When using a freezer-safe bag, try squeezing the bottom of the bag to remove air. And finally, whether you’re using a container or freezer bag, endeavor to leave some space at the top.
The kimchi would expand when it freezes, and it won’t be good for it to spill over the packaging used.
Step 2: Divide kimchi into smaller portions. Please, take note. Don’t store a large amount of kimchi in a container or bag. Divide it into smaller portions, as doing so will ensure you don’t thaw and then try to refreeze leftovers.
Step 3: Now that you have filled the containers or freezer bags with kimchi, you can now label, date, and transfer them to the freezer right away.
A Handy Tip: The formation of water crystals is possible in poorly packaged or exposed kimchi. So package the dish well before moving them to the freezer.
Method 2: How to freeze your homemade kimchi:
The first step is to give the homemade kimchi some time to cool down. Don’t throw a meal that’s still warm into the freezer.
Now, let’s assume your dish has cooled down to the point you can store it in the freezer.
Step 1: Transfer the kimchi from the pot to the airtight container or freezer bag. And make sure you divide the dish into smaller portions to avoid a scenario where you have to consider refreezing the leftover.
Step 2: If you’re utilizing freezer bags, try squeezing the bottom of the bag to push the air away. You can also use a vacuum sealing machine to get the job done satisfactorily.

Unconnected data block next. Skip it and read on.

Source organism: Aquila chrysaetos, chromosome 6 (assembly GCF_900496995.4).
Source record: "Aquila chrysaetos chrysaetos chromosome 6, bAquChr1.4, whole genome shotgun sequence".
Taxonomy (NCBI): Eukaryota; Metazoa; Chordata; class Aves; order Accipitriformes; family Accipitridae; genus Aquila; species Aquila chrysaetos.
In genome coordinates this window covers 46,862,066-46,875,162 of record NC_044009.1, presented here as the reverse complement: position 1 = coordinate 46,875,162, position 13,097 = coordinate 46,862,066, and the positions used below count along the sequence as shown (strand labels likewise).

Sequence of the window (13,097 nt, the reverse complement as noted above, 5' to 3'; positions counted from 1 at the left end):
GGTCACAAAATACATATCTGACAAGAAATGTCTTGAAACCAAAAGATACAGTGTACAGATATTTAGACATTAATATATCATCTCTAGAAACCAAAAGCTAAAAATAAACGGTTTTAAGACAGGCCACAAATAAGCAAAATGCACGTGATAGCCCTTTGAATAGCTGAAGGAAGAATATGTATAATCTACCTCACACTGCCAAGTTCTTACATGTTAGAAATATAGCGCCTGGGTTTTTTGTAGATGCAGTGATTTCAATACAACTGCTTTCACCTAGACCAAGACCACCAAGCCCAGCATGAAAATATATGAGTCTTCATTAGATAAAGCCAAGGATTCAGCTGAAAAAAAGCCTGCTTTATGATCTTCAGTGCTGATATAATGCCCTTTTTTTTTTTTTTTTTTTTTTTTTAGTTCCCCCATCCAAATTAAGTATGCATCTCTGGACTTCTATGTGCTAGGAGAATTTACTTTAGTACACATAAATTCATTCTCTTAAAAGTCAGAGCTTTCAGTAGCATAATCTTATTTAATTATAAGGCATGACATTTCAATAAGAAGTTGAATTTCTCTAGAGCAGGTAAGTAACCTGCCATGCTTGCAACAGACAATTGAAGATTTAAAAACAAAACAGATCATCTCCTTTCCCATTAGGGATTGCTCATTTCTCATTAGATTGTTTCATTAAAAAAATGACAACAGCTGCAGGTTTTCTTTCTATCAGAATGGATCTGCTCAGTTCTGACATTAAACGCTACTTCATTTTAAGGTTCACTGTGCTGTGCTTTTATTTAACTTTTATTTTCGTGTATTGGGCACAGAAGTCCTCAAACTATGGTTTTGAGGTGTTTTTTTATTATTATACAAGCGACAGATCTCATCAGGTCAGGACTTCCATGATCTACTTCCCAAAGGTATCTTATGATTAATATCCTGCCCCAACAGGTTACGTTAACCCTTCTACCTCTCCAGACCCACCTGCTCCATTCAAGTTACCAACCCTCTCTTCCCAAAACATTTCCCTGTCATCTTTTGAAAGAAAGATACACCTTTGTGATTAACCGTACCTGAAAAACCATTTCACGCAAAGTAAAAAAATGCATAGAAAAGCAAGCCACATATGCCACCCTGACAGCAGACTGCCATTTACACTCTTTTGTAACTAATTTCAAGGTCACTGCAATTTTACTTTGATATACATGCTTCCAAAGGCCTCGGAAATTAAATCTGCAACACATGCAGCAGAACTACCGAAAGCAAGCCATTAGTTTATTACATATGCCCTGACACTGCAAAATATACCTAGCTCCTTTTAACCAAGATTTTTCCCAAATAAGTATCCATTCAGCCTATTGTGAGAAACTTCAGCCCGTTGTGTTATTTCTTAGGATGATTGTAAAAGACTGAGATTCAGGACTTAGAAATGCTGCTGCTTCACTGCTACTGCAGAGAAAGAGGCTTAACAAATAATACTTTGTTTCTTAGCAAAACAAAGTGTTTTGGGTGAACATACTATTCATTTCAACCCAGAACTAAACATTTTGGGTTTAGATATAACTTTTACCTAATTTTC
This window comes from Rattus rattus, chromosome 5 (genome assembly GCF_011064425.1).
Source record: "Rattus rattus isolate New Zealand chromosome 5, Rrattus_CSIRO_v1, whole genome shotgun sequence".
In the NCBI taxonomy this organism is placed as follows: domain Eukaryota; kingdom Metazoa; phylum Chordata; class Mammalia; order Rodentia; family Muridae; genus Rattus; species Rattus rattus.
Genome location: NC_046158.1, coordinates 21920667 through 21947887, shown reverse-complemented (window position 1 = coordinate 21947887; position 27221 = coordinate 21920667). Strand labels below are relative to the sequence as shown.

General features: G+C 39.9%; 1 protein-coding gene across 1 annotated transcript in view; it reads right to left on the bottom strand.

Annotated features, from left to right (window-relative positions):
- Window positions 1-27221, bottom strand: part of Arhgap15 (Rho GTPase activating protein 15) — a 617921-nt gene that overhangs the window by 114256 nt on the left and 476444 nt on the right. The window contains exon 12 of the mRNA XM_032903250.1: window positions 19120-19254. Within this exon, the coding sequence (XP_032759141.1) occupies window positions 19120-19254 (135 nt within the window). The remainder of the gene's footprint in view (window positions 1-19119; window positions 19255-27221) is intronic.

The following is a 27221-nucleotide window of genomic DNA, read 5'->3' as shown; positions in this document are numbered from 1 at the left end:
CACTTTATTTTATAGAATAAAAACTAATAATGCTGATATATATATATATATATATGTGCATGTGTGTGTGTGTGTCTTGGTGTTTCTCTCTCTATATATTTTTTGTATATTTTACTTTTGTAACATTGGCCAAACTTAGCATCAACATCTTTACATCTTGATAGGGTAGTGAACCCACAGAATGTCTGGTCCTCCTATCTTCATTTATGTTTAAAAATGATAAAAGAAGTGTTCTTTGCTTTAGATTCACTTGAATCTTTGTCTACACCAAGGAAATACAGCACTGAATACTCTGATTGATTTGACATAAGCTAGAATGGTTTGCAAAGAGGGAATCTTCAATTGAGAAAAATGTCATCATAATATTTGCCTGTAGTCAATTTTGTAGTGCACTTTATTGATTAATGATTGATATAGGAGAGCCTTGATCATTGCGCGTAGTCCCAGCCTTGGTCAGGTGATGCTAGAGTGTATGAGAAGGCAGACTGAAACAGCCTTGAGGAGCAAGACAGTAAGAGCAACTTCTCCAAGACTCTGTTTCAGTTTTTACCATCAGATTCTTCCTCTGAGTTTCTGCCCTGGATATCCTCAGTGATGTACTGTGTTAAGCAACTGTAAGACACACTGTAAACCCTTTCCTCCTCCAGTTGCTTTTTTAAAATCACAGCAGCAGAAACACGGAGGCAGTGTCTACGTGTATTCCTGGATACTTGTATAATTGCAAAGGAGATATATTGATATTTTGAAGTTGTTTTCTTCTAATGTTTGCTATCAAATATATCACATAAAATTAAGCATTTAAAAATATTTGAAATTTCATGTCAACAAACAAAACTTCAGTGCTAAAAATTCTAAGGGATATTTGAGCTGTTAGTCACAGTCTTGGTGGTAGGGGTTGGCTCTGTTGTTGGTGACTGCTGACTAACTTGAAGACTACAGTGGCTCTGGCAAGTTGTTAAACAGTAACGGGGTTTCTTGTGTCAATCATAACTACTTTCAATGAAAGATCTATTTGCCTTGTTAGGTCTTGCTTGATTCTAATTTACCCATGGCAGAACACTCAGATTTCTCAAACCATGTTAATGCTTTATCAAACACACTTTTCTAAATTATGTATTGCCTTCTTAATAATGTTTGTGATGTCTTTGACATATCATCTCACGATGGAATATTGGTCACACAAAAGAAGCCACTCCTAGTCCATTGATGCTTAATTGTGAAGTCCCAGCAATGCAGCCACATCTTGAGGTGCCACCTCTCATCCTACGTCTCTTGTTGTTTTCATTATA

Step 3: Now that you have sealed the container or freezer bag, it’s time to label and date the container before you place it in the freezer.
How Long Does Kimchi Last in The Freezer?
Kimchi can sit in the freezer for three months. And it would still taste as good as the freshly prepared dish when thawed and reheated.
Now, let’s get something straight. You can preserve kimchi in the freezer for more than three months. But it’s not worth your time and energy.
Bear in mind that the longer kimchi remains in the freezer, the more the flavor and texture diminish.
How To Defrost Kimchi?
The focus when it comes to thawing kimchi or any dish is to ensure the flavor and texture of the food remain the same. If the texture changes, then you have lost the essence of preserving and thawing the dish in the first place.
So, defrost your kimchi properly, and avoid doing so in a hurry. Note that using the wrong method to defrost kimchi can lead to a change in texture.
Additionally, when you defrost kimchi under room temperature, you’ll be left with a mushy dish.
So, thaw your dish appropriately. Remove the amount of kimchi you want to thaw from the freezer and transfer it to the fridge.
Let the frozen dishes remain in the fridge overnight, but remember to put them in a bowl so that sweat released from the container or freezer bag won’t mess up the fridge.